Welcome to the Wild West! In our releases this month, Tracie Peterson takes us to the real-life history of the Oregon Trail, and Mary Connealy brings us the second Boden sibling to find love. I asked Mary and Tracie to share a few inside details with readers so you can look forward to adding both of these to your TBR pile.
Amy: Describe your main characters for me.
Mary: Justin is the rancher. He’s especially in conflict with Cole, the older, more citified brother. For Justin, I wanted a heroine who really clashed with him. So I brought in a very dainty woman who’d been raised in elite, moneyed circles in Omaha, Nebraska. A rich father, a rich husband, and none of them kind and loving people. Justin is drawn to Angelique DuPree, but sees her as a woman who needs “civilization.” And who has no ranching skills, no kitchen skills. She is the worst possible choice to be a rancher’s wife in the rugged West. Angelique is driven by the notion that she has been a weakling all her life. She let her mother rule her, then later her husband, and it all led to poverty and hardship and a life without love. She is determined to stop obeying blindly and find the courage God expects of her.
Tracie: Grace is a healer who has learned the art from her mother and grandmother. She’s also rather prejudiced and opinionated. Her love interest, Alex Armistead, is running from the past and God. He’s determined to remain lost in the Oregon Country wilderness, but his heart has other ideas. As he and Grace clash, both come to learn that they have changes to face and that real love is there for them—if they are brave enough to accept it.
Amy: How did you pick your setting?
Mary: I took a trip to Chama, New Mexico, several years ago for a writers’ retreat, where we all rode a train on a narrow-gauge railroad. That train took us through the area I’m writing about. What amazed me were the desert-like conditions, and yet the grasslands, all brown and dead-looking, the tour guide said was lush and cattle got fat on it. It helped me to see that rocky soil for its real value—with the mountains rising up around us, covered in Aspen trees that seemed to grow right out of the rock. In fact, this has helped me see past the reputation of many places and understand how people can live, often comfortably, in what seems like a forbidding land, if they can just learn to live with the land instead of imposing the life they came from on a place that won’t support that.
Tracie: When I planned Treasured Grace, I wanted it to incorporate several actual historical events. The attack on the Whitman Mission was a fascinating one that played a big role in the way the government dealt with the Indians of the west for years to come. Frustrated and dealing with the deaths of loved ones, the Cayuse Indians of the area had reached their limit of cooperating with the whites—Dr. Marcus Whitman in particular. There were quite a few diary accounts of all that happened at the mission, making it nice for me as a writer to create as accurate a fiction novel as possible.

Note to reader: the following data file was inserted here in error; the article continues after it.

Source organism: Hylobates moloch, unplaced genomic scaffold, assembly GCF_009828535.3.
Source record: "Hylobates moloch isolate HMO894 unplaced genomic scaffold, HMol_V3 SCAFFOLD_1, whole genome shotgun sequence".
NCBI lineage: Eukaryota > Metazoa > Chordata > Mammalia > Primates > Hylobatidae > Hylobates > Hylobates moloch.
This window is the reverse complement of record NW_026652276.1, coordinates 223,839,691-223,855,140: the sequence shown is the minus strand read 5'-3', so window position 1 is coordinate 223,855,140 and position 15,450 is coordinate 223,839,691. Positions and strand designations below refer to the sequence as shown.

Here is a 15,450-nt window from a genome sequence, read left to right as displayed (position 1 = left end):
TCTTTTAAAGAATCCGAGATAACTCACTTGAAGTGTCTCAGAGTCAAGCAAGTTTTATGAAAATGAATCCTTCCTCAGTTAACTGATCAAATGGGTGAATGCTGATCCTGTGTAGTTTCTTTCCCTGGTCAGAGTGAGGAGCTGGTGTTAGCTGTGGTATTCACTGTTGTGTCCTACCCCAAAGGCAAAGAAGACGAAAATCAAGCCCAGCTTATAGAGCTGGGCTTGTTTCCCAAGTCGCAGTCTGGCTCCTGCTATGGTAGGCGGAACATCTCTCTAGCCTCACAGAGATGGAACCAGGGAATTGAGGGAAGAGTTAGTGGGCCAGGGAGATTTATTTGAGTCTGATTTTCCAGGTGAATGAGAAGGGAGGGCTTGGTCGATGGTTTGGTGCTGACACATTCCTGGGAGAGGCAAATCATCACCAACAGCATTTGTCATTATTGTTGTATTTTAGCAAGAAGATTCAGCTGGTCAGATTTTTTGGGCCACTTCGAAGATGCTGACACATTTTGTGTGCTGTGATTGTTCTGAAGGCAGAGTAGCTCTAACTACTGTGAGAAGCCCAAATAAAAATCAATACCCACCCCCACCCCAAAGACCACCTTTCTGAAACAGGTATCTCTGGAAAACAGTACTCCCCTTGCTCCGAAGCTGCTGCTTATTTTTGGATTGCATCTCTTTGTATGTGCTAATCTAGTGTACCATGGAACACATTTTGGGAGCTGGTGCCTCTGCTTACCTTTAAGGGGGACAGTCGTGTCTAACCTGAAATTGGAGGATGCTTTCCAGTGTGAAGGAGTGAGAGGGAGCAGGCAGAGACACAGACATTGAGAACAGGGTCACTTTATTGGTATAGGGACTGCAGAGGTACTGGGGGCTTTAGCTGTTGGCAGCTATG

Amy: What themes come up in your novel?
Mary: The Boden family began for me with Jacob and Esau and this notion of how badly Jacob and Esau were treated by their parents, Isaac and Rebecca. The mom loved and favored Jacob. The father favored Esau. Deep differences in character between Jacob and Esau also put them naturally in conflict. That has always bothered me. I’ve known parents who had their favorites, bragged on one child and disparaged another, left more money to the favored child, things like that. So the seed of my story was: What if instead of spurring on the conflict between their sons, Isaac and Rebecca had done everything in their power to bring their sons together? Chance Boden is determined that his children will be close, will realize they love each other, and that the conflict between them is nothing compared to their loyalty to each other, as well as the connection they share as future owners of the ranch. Chance goes to some extreme measures to get his children to be friends. The conflict and the love between them continue to clash and grow in Long Time Gone.
Tracie: As with all of my books there was a desire to speak to the matter of forgiveness, but in this story there was also the element of trusting God when all seems lost—trusting Him even when bad and undeserved things happen. I also wanted to create a story where there were serious consequences for my characters—consequences for actions put upon them and not actions they chose for themselves. People so often struggle with the pain and life-changing situations that are thrust upon them because of things done to them. I wanted to present a story that would show the reader that even when those things are done, we can trust God to bring beauty from ashes.
Just for fun, let’s have a giveaway! I’ll pick one winner to receive Mary and Tracie’s new books on Monday, April 3. To enter, just respond to this question: Why do you think people are drawn to stories about the American frontier?